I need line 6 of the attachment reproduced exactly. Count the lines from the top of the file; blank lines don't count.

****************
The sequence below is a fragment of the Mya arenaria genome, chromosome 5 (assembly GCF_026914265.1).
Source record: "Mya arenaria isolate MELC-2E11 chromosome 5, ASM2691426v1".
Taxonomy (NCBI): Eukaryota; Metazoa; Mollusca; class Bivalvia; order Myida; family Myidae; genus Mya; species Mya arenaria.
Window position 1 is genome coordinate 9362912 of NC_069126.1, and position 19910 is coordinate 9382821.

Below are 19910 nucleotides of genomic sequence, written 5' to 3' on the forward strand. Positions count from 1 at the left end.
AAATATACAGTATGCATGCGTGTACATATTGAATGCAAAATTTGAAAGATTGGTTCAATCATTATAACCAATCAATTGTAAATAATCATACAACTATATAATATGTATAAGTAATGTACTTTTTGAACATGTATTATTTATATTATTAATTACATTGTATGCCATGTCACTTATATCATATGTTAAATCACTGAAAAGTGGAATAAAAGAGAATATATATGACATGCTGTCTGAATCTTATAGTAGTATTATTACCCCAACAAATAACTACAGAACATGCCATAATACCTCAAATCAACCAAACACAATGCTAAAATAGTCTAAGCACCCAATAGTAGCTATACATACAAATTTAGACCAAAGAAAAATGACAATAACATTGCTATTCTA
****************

AAATATACAGTATGCATGCGTGTACATATTGAATGCAAAATTTGAAAGATTGGTTCAATCATTATAACCAATCAATTGTAAATAATCATACAACTATATAATATGTATAAGTAATGTACTTTTTGAACATGTATTATTTATATTATTAATTACATTGTATGCCATGTCACTTATATCATATGTTAAATCACTGAAAAGTGGAATAAAAGAGAATATATATGACATGCTGTCTGAATCTTATAGTAGTATTATTACCCCAACAAATAACTACAGAACATGCCATAATACCTCAAATCAACCAAACACAATGCTAAAATAGTCTAAGCACCCAATAGTAGCTATACATACAAATTTAGACCAAAGAAAAATGACAATAACATTGCTATTCTA